Kendrick Kelley, a Sweetland Writing Center and Lloyd Hall Scholars Program lecturer, passed away yesterday afternoon in Rackham Graduate School.
Department of Public Safety spokeswoman Diane Brown said Kelley, who went by Matthew, collapsed shortly after dismissing a class of graduate students at about 2:35 p.m. yesterday.
Medical officials attempted to resuscitate Kelley, age 41, for 30 to 45 minutes, according to Brown. Kelley was pronounced dead at 3:15 p.m.
Brown said the cause of death is currently unknown.
University spokesman Rick Fitzgerald said he did not know any more information as of 8 p.m. last night.
A Business School sophomore who wished to remain anonymous said he had Kelley as an instructor in the Lloyd Hall Scholars Program.
“Matt Kelly was a great professor. He was always understanding, and if circumstances came up, he’d never get mad at anyone,” the student said. “And he really had a passion for the stuff that he taught. I had him for photo book class in LHSP, and he would (spend) his own money; he’d get from grants and stuff in order to make the class more interesting.”
The student continued, “He was truly someone that was incredible, and definitely someone valuable to this University and probably one of my favorite teachers.”
LSA junior Sarah Friedman who was taught by Kelley her freshman year said Kelley greatly influenced the way she writes and feels he was able to help many people in the academic community.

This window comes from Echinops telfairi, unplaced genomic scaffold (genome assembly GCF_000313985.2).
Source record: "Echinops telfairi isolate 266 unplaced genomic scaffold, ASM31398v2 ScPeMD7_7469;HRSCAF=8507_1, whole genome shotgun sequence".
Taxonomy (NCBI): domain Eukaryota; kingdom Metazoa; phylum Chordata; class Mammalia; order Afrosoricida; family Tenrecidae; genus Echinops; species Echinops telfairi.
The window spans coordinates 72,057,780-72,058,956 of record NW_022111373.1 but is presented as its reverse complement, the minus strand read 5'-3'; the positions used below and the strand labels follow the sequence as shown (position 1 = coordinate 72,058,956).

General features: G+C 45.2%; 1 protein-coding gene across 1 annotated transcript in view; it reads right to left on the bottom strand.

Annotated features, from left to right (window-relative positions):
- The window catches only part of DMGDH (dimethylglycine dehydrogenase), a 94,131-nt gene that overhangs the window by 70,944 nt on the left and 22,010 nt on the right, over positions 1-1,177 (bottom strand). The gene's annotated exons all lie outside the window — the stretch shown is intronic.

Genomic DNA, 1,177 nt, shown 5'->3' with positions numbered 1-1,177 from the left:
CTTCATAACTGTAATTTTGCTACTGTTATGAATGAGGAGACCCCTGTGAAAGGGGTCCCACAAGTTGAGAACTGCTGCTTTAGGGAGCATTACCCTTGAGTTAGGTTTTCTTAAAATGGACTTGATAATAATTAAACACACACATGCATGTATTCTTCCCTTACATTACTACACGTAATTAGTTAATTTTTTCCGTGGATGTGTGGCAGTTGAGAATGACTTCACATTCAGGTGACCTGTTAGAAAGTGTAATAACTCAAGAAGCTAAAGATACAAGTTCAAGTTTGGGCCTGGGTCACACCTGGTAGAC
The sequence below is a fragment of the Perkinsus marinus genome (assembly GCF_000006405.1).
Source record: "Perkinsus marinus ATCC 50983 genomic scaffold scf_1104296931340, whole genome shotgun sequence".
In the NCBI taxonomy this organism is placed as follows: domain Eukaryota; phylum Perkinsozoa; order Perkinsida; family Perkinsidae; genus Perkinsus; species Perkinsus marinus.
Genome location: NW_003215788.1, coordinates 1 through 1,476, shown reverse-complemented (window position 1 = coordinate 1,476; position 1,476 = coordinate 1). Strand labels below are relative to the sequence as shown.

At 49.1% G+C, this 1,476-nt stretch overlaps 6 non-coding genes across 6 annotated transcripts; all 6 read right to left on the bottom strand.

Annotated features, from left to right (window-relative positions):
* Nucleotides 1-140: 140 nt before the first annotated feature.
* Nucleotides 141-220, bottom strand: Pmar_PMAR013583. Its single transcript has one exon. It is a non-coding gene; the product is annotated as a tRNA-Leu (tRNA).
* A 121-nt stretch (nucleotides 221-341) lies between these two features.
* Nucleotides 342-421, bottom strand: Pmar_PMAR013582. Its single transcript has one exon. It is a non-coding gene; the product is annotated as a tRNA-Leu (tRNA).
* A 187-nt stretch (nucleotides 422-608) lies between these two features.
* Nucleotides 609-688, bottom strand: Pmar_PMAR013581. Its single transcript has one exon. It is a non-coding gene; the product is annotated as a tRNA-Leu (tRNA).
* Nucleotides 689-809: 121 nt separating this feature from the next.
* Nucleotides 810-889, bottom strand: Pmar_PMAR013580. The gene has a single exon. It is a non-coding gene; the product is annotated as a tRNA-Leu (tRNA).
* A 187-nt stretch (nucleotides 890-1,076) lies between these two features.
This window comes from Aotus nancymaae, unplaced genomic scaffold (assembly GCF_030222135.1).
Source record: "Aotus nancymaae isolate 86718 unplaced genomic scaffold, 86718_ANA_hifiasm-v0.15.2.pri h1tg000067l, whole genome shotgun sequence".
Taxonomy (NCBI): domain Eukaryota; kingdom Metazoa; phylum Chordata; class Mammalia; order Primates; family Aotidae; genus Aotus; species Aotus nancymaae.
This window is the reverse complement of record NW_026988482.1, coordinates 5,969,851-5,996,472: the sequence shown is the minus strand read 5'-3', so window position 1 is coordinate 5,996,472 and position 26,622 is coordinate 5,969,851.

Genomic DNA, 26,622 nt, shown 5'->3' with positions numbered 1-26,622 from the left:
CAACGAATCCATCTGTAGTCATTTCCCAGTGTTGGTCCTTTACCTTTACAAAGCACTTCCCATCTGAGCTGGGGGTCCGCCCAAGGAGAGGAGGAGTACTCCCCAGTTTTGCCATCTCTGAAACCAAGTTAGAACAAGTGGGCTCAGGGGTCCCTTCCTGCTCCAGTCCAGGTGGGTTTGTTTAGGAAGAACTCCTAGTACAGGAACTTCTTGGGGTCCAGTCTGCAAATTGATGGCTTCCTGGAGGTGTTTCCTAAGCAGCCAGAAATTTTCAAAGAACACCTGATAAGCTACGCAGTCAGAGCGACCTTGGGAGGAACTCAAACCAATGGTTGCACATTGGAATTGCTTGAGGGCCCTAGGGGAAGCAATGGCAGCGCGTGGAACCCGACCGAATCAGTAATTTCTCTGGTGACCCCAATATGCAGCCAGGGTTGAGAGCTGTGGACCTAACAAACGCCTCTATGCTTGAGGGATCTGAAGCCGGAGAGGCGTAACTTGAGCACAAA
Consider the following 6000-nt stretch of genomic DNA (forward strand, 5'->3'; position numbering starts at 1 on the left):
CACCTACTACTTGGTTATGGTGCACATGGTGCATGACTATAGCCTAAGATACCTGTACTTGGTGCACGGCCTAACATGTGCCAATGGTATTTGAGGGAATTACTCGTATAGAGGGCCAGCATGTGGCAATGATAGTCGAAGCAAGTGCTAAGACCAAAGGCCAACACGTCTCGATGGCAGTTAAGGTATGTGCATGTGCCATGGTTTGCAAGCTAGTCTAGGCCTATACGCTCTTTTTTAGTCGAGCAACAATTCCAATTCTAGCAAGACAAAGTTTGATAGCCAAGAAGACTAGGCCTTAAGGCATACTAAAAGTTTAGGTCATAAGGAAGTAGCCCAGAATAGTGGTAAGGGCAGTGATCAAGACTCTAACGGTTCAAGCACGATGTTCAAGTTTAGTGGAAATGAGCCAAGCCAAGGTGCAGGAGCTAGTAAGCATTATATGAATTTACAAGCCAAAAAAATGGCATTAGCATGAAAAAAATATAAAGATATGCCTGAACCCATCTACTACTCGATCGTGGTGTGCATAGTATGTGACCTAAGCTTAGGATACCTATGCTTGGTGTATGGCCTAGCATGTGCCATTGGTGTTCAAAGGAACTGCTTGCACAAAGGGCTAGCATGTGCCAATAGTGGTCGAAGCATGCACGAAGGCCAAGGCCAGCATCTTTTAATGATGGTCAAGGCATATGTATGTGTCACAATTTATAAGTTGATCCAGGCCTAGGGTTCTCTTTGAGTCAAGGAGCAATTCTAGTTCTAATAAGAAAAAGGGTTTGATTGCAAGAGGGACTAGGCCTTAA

“Everyone I knew spoke very highly of him … he’s going to be greatly missed,” Friedman said.
Friedman recounted when Kelley helped her in preparation for a speech at the National Conference on Peer Tutoring in Writing in Baltimore in 2009 and noted his exceptional public speaking abilities.
According to the Sweetland Writing Center’s website, Kelley was born in Florida, but raised in South Carolina, Scotland and Georgia. He earned his bachelor’s degree from Emory University, as well as a master’s degree and a doctorate from Purdue University.
In 2008, Kelley was given the LSA Excellence in Education Award, which the directors and chairs of an advisory committee within LSA nominated him for.
The Lloyd Hall Scholars Program’s website states that Kelley had a passion for photography and wrote a textbook titled “Writing Literature Through Art.” He had a number of articles and reviews published in various journals as well, including Modern Fiction Studies and Sycamore Review.
— Daily Staff Reporter Rachel Brusstar contributed to this report.